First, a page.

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By GCN Staff

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The reverse Turing Test

When Eric Cole, a head instructor for the SANS Institute, first brought up the idea of a reverse Turing Test, we thought he was mocking our cognitive capabilities. After all, we're not sure if we could even pass a Turing Test, not on our off-days anyway. But actually he was referring to a new way of thinking when it comes to network security.

This morning, Cole was the featured speaker on a GCN InSight eSeminar on securing data in a networked world. SANS experts always have plenty of interesting tidbits when it comes to security, and Cole was no exception.

So here is the problem: How can you tell if the traffic going through your Internet gateway is legitimate user-generated communiques? Well, if it is the real thing then it was probably created by humans--someone looking for a Web site, or sending an e-mail to a coworker.

Most malicious traffic, on the other hand, is usually generated by scripts, perhaps surreptitiously planted on your computers. They may be sending requests to Internet Protocol addresses, rather than domain name-based addresses. Also, a person would never send send simultaneous requests to 5,000 different ports.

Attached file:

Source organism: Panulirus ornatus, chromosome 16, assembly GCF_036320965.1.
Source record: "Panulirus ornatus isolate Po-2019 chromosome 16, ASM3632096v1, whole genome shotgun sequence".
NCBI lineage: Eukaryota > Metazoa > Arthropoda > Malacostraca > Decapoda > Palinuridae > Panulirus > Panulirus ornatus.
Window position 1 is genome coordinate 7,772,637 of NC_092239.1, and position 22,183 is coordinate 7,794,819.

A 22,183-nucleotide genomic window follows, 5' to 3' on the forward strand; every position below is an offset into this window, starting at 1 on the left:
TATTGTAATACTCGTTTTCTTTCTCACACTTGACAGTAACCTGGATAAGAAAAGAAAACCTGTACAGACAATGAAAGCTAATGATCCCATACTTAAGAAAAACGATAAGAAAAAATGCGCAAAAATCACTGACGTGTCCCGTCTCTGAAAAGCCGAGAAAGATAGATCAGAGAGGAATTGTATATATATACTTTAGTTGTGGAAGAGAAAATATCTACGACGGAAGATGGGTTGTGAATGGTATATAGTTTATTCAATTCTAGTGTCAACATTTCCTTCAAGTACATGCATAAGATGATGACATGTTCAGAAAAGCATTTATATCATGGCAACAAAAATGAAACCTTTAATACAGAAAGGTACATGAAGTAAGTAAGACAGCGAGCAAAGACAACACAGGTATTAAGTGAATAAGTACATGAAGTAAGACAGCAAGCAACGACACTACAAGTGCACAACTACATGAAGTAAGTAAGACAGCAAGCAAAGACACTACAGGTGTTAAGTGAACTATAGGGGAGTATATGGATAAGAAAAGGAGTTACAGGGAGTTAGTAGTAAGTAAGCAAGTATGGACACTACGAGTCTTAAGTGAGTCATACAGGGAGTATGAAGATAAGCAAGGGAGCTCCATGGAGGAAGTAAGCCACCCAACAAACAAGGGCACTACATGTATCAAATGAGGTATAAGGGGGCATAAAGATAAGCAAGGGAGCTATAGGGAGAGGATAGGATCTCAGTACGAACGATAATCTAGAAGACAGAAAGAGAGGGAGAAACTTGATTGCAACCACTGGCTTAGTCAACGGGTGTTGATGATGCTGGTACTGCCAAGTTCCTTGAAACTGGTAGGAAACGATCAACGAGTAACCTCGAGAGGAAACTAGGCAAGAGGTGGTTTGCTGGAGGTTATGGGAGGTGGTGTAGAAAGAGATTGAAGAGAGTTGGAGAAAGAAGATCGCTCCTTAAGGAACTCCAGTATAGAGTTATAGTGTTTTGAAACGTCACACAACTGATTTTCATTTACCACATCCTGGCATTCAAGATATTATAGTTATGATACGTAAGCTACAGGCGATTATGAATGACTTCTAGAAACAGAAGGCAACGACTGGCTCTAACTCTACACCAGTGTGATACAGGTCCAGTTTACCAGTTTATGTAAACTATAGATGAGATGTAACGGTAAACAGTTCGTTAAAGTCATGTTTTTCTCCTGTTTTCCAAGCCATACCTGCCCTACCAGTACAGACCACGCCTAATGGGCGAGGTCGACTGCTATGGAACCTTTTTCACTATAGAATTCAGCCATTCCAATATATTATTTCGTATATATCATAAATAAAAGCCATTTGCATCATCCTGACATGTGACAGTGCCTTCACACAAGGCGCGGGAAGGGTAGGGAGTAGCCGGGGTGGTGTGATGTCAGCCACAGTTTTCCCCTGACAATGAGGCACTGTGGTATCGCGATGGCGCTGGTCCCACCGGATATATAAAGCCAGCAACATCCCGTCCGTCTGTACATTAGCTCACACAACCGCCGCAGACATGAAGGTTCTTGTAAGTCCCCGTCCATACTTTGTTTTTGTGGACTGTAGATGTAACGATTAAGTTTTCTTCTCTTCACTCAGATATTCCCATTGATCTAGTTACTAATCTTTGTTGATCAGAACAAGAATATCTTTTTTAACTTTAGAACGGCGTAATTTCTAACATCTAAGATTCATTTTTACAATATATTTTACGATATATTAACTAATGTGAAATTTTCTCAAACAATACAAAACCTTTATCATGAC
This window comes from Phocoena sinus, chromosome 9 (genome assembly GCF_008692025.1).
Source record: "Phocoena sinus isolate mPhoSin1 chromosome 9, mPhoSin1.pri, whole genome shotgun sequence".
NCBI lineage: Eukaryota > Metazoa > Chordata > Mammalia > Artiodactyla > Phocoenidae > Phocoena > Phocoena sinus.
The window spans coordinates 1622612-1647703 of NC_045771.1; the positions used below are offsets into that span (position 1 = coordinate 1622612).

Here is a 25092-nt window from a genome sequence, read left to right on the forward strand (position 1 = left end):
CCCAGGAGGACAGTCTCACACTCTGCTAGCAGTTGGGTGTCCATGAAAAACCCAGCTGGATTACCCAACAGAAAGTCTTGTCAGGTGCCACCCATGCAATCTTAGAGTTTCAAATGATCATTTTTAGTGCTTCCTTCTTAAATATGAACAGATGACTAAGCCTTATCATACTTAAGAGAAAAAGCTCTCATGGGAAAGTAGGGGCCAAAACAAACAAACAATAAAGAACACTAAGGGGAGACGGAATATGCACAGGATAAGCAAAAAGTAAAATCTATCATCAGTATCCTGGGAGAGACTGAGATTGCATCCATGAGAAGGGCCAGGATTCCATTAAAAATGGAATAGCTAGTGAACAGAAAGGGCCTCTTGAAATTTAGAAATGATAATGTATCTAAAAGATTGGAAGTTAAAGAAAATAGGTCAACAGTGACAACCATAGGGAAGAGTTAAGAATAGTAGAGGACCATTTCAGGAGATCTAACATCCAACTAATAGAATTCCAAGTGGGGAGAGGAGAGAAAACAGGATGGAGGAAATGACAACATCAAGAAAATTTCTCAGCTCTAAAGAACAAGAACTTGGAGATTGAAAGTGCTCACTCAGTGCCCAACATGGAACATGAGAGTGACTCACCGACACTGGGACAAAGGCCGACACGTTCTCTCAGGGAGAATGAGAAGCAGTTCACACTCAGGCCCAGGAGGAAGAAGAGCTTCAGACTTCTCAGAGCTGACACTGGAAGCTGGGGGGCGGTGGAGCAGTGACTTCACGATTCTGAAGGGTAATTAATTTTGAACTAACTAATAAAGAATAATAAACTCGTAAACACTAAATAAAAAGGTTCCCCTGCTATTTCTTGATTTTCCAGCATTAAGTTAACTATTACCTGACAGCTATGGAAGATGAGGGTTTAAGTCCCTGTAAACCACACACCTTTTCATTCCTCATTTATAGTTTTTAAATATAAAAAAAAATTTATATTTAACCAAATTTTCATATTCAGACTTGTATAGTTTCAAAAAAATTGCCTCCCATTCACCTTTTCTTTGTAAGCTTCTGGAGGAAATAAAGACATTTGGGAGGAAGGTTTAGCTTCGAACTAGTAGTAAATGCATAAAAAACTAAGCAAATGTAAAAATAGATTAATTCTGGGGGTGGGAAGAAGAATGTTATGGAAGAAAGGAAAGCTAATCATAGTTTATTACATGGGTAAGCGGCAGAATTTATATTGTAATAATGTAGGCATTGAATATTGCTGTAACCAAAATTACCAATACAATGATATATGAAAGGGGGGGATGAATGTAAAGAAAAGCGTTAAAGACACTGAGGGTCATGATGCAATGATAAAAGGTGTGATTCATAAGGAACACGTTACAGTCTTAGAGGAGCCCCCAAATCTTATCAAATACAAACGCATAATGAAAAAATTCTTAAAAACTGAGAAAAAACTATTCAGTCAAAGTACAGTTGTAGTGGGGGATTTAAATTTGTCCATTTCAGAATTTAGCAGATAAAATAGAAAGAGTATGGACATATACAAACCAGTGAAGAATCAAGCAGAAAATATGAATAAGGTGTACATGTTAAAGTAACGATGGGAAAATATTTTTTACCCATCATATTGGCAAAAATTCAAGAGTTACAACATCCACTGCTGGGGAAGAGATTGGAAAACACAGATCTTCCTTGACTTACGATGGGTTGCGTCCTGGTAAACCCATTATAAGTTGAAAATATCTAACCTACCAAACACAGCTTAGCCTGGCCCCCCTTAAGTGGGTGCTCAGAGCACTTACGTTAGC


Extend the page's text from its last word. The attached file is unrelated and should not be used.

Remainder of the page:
In other words, machine-driven actions have different behavioral characteristics than actions initiated by humans.

What we need, Cole suggested, is some sort of technique to flag traffic on a network that is not generated by humans, or a sort of reverse Turing Test.

A Turing Test is, of course, a series of questions poised to determine if an unknown entity is a human or a computer. Mathematician Alan Turing devised this line of questioning as a way to judge if a computational system had truly achieved artificial intelligence.

To date, none has. Imitating a human being is hard, as it turns out. But Cole has reversed the concept. If we can more easily tell when a series of actions come from a machine, and not a human, we can flag those actions as possibly the work of some sort of malicious program, like a virus or worm.

Not much has been done in the way of adapting commercial tools for this task, Cole admitted, but the idea of coming up with reverse Turing Tests for networks seems like a good direction for future research. "You have to be creative" when confronting network threats, Cole told us afterwards.

Posted by Joab Jackson on May 15, 2008 at 9:39 AM


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Reader Comments

Fri, May 16, 2008 Joab Jackson

Hahaha--Very true!

Fri, May 16, 2008 MARK ROSS WASHINGTON STATE PATROL WA

If there is a Turing test that can tell the difference between the responses of a person and a computer, then doesn't that test serve in this arena? If the individual being tested passes the Turing test, they're human, if not, they're a computer. It's a binary choice, one test can (and does) make both determinations. I really see NO logical difference between a Turing test or a 'reverse' Turing test. Both will make exactly the same determinations, therefore they are equivalent.

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